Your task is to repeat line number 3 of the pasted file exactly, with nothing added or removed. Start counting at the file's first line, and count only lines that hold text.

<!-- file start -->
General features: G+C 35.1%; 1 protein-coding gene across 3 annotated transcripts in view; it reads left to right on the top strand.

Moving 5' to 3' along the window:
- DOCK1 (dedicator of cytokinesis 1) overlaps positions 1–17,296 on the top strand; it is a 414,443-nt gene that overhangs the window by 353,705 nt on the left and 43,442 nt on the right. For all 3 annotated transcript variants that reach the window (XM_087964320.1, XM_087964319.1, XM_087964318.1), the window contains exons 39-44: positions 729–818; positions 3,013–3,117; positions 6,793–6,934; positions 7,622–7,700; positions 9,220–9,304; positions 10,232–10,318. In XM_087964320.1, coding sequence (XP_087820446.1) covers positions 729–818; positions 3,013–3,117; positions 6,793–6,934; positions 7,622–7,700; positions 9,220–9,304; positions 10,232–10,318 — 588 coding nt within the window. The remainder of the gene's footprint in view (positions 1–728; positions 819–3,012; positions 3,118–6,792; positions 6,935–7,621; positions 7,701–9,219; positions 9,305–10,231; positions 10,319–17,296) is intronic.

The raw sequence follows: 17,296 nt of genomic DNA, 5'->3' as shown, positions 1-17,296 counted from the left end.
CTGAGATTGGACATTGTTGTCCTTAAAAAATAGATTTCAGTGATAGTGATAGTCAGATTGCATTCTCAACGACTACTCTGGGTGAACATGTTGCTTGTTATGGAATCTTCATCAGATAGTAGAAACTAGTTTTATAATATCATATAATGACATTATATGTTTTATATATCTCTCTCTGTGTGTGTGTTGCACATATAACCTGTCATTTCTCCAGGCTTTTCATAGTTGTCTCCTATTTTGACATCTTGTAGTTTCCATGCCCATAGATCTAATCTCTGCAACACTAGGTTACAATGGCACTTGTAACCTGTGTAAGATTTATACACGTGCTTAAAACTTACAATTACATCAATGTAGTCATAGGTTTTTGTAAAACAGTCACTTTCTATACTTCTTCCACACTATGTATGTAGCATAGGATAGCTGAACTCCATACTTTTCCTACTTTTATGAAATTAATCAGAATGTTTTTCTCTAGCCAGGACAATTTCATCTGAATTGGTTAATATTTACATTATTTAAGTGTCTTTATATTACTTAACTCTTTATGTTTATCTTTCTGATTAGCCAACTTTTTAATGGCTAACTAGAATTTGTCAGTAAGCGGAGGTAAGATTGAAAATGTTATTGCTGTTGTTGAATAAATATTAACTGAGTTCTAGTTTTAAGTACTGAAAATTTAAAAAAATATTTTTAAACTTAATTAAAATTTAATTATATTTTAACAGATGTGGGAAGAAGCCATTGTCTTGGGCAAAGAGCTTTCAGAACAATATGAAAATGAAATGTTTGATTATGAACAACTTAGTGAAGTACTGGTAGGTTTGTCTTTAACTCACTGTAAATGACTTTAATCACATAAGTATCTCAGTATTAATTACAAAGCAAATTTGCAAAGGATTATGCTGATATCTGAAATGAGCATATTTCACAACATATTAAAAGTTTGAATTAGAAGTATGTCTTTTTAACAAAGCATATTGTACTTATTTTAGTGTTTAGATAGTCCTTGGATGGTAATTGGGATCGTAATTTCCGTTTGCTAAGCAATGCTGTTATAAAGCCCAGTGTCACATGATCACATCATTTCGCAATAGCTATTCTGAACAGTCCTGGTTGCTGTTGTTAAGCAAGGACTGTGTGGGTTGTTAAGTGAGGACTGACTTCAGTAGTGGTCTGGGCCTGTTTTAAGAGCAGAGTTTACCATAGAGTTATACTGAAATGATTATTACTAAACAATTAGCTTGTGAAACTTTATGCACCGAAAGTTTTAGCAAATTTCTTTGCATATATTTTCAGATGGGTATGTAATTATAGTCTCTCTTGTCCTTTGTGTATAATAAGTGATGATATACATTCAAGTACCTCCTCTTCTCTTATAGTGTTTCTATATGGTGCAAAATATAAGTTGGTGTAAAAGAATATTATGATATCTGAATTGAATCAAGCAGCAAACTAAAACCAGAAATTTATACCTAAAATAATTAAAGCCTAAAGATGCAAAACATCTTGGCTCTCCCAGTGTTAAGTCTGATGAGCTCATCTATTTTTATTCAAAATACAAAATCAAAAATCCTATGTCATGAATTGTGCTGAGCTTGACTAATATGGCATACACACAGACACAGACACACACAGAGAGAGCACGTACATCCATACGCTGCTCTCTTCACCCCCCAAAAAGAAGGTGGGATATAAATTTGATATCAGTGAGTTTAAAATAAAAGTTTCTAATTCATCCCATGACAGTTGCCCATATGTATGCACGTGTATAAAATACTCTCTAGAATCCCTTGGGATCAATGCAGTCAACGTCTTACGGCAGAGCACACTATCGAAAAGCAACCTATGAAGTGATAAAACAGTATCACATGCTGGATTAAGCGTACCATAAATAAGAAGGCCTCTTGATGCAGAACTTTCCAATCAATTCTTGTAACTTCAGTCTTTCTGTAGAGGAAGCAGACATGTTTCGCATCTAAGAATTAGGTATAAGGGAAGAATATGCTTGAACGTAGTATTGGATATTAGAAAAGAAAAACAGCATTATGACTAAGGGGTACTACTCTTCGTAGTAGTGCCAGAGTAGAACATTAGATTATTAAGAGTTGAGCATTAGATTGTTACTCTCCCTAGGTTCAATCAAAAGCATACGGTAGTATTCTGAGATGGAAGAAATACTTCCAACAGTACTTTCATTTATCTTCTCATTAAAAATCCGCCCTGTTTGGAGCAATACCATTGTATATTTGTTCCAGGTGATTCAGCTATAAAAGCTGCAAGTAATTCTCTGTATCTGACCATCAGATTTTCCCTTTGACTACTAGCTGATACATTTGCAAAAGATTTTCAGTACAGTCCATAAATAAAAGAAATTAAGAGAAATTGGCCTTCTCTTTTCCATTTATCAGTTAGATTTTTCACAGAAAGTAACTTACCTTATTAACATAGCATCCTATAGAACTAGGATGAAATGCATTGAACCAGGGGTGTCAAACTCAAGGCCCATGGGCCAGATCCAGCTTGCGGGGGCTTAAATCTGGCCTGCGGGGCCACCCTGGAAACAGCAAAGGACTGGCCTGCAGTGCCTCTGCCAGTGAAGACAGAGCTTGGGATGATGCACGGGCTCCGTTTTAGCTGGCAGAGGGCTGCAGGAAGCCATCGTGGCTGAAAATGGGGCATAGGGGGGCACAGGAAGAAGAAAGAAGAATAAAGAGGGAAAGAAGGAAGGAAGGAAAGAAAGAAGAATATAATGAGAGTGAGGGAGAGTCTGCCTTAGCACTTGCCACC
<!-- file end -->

- DOCK1 (dedicator of cytokinesis 1) overlaps positions 1–17,296 on the top strand; it is a 414,443-nt gene that overhangs the window by 353,705 nt on the left and 43,442 nt on the right. For all 3 annotated transcript variants that reach the window (XM_087964320.1, XM_087964319.1, XM_087964318.1), the window contains exons 39-44: positions 729–818; positions 3,013–3,117; positions 6,793–6,934; positions 7,622–7,700; positions 9,220–9,304; positions 10,232–10,318. In XM_087964320.1, coding sequence (XP_087820446.1) covers positions 729–818; positions 3,013–3,117; positions 6,793–6,934; positions 7,622–7,700; positions 9,220–9,304; positions 10,232–10,318 — 588 coding nt within the window. The remainder of the gene's footprint in view (positions 1–728; positions 819–3,012; positions 3,118–6,792; positions 6,935–7,621; positions 7,701–9,219; positions 9,305–10,231; positions 10,319–17,296) is intronic.